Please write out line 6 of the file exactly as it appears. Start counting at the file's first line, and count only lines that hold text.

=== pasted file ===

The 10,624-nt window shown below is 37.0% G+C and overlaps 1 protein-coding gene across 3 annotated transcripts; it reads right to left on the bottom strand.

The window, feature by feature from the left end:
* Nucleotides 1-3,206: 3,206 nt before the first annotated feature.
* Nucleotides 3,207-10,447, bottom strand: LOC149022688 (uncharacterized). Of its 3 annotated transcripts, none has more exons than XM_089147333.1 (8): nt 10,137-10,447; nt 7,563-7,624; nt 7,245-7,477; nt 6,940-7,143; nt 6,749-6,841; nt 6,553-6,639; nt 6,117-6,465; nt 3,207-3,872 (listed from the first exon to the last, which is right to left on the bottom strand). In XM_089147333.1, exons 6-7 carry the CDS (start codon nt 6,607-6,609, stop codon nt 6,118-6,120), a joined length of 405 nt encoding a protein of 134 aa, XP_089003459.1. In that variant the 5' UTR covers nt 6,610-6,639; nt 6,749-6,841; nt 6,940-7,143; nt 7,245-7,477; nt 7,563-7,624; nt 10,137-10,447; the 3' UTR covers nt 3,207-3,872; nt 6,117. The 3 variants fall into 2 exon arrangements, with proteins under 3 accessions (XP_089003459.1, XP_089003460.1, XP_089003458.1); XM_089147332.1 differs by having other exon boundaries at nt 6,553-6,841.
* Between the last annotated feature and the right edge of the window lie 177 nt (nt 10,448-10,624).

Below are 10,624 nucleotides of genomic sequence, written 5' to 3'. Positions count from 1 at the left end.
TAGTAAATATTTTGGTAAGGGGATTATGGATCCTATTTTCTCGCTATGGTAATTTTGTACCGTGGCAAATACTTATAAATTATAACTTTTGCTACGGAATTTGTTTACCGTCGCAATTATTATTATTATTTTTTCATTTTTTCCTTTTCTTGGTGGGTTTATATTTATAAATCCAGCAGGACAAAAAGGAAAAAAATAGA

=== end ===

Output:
Below are 10,624 nucleotides of genomic sequence, written 5' to 3'. Positions count from 1 at the left end.